Regulating Facebook and Unexpected Consequences

April 23, 2018

After Mark Zuckerberg’s mostly frothy and somewhat entertaining testimonies for Congress and the Senate, what are we left with? Some tea leaves are saying that Facebook will likely be permitted to self regulate.

What happens if governments step in. One commentator worries not just for our privacy, but for society as a whole. We learned more from a recent Guardian story, “Facebook is a Tyranny and Our Government Isn’t Built to Stop it.”

According to the story:

“Many ideas for regulatory reforms to protect privacy fail to address the governance problems we face. Our government was not built to counter the tyranny of the global corporation…. “With the fervor of the early US founders, we need to debate and adopt a new structure for self-government that is strong enough to counter the global monopolies of the 21st century. Our liberty is at stake.”

Is Facebook really that serious of a threat? We’re ones to pump the brakes a little on this subject. However, that doesn’t mean that social media needs to change. Many people are inventing suggestions for ways in which Washington can regulate this world. Many are bunk, but some are legitimately solid. One that we have been leaning toward is a Digital Consumer Protection Agency. This keeps the senator and congress, who proved how shockingly little they know about social media when they grilled Zuckerberg, out of the fray.

Allegedly accurate information surfaced in Buzzfeed. The article “Cambridge Analytica Data Scientist Aleksandr Kogan Wants You To Know He’s Not A Russian Spy” will certainly spark some additional discussion of governance at Facebook and Cambridge University.

Aleksandr Kogan, a Russian, who appears to have been a key module in the Cambridge Analytica data service is quoted as saying, “I am not a Russian spy.” That’s good to know. The academic asserts that he was doing research. He wrote journal papers about that research. In fact, he wrote papers with Facebook professionals. He also “believes” that his work had not impact on elections. The information in the article is interesting.

Four observations:

  1. Government officials who do not understand Facebook are likely to find themselves relying on Facebook lobbyists for guidance.
  2. Facebook itself can continue to operate and use clever maneuvers to sidestep some regulations.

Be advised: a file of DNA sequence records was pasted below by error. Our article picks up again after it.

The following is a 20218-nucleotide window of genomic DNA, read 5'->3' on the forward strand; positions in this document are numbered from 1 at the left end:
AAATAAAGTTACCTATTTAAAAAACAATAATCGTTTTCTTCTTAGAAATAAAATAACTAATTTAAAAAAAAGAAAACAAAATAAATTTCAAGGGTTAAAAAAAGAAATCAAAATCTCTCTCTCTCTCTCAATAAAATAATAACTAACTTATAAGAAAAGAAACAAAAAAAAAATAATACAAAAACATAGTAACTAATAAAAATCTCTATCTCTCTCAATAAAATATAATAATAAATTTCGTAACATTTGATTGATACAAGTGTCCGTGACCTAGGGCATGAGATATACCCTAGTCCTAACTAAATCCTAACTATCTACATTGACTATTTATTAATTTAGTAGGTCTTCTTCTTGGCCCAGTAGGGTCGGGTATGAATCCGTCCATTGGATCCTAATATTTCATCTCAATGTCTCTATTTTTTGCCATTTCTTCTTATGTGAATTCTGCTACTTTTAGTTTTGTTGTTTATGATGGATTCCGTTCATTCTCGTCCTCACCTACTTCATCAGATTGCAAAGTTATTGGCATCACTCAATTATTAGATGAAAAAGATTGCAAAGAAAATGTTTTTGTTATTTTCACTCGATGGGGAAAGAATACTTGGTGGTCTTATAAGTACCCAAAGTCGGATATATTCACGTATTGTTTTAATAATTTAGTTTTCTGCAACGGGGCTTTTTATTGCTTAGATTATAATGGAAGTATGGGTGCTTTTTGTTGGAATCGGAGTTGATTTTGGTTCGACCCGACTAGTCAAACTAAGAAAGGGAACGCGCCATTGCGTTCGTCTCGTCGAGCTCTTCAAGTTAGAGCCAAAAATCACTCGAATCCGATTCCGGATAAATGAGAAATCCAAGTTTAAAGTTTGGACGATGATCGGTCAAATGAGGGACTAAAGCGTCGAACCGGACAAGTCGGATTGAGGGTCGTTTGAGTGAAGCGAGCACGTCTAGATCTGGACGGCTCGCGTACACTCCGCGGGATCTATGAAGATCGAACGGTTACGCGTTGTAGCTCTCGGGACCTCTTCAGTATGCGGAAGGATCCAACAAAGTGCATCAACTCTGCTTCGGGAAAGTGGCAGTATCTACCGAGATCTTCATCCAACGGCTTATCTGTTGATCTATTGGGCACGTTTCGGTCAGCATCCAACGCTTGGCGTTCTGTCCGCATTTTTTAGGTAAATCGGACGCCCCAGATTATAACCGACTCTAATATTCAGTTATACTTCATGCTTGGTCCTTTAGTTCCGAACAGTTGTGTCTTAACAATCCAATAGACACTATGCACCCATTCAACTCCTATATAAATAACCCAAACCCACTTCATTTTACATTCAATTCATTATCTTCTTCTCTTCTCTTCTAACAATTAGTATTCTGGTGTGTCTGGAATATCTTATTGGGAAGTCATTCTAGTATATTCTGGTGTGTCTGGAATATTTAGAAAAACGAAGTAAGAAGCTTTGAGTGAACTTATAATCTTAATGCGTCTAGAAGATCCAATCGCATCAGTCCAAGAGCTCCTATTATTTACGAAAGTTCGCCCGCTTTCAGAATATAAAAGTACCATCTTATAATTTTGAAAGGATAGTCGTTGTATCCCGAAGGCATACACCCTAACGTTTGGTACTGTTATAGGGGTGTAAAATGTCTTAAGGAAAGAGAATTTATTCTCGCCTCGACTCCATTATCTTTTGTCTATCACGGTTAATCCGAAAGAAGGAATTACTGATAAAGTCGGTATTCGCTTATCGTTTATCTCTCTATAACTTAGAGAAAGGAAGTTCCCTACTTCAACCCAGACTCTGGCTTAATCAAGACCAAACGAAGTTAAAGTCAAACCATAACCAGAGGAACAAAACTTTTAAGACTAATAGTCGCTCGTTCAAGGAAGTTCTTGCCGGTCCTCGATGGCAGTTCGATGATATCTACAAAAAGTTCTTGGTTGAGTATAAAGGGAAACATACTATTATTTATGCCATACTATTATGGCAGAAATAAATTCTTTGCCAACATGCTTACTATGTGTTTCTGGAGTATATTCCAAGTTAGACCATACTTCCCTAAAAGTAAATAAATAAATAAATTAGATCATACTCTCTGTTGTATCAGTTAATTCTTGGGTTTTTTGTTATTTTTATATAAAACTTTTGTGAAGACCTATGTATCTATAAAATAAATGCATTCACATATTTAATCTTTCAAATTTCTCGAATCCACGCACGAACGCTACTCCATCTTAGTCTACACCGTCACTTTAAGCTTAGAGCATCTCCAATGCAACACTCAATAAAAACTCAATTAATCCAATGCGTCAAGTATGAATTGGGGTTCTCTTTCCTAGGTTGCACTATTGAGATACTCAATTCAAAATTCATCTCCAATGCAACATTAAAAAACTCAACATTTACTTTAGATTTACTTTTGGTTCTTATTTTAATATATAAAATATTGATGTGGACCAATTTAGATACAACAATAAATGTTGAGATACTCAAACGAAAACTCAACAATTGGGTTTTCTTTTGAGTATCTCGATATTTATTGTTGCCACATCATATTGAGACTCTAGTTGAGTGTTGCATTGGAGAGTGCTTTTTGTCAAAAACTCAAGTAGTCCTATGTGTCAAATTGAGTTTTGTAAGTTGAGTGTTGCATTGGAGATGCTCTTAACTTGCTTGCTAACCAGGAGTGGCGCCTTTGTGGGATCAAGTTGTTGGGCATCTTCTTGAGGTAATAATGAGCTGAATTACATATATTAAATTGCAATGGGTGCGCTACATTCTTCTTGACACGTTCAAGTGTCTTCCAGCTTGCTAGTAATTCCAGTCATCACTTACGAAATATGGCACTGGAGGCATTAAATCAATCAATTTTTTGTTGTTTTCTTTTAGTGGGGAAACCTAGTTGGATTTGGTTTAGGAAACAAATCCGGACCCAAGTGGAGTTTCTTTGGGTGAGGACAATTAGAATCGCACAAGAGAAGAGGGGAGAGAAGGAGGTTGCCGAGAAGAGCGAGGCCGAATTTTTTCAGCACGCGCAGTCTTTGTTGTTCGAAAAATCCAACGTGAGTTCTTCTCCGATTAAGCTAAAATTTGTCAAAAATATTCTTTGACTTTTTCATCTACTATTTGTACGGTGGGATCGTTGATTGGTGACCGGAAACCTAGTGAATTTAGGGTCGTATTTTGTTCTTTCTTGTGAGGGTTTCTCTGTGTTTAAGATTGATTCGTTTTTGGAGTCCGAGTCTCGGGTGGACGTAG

3. With more than two billion users, Facebook has the capability of becoming a messaging system for itself.
  4. The story will continue to have momentum.

One unintended consequence is that it will be business as usual for Facebook.

Patrick Roland, April 23, 2018

Facebook Finds an Angle

April 23, 2018

I read “Americans Want Tougher Rules for Big Tech Amid Privacy Scandals, Poll Finds.” Polls are easy to shape. I did note one comment about this insight into what “Americans want”:

83% of Americans call for companies like Facebook to face harsher penalties for breaches.

Remarkable consensus.

Calling is different from “doing.”

In fact, Facebook seems to have found a way to finesse at least some of the European Union’s privacy protection requirements. “Facebook to Put 1.5 Billion Users out of Reach of New EU Privacy Law” states that Facebook “is keen to reduce its exposure to GDPR.”

The alleged desire for tougher rules may not apply to some Americans. Furthermore, Facebook wants to continue on the path which minimizes the impact of regulations on the firm’s operations.

Clever beats what those in the survey sample say they want it seems.

Stephen E Arnold, April 23, 2018

Social Media Fantasy Land? Hello, Hello?

April 5, 2018

We noted Facebook’s minor correction. That Cambridge Analytica – GSR 50 million person data glitch; it is now 87 million. Minor stuff. “Facebook Says Cambridge Analytica May Have Had Data on 87 Million People” states:

The 87 million number is the maximum amount of people that could have impacted, according to Facebook’s calculations. CEO Mark Zuckerberg said in a call with reporters on Wednesday that it got to that number by looking at the maximum number of friends its users had at the time.

Okay, just a minor mistake. Keep in mind that Facebook has 2.3 billion or so “users.” A mere 87 million is not even 10 percent of this select group of well informed, online savvy Facebookers.

I like the “maximum” too. Because Facebook has apparently generated this figure, I know it is rock solid. Why would Facebook obfuscate? I can’t think of a single reason. Perhaps investigators will come up with at least one or two hypotheses?

In this context of revising a 50 million figure to an 87 million figure, we think some analysts are working hard to make social media vendors into really great outfits. In “Using Artificial Intelligence to Investigate Illegal Wildlife Trade on Social Media” I learned:

“Methods from artificial intelligence are being developed and used to investigate the supply chain of the illegal wildlife trade in an innovative and novel way, stresses the importance of such novel methods to identify relevant data on the illegal wildlife trade from social media platforms.”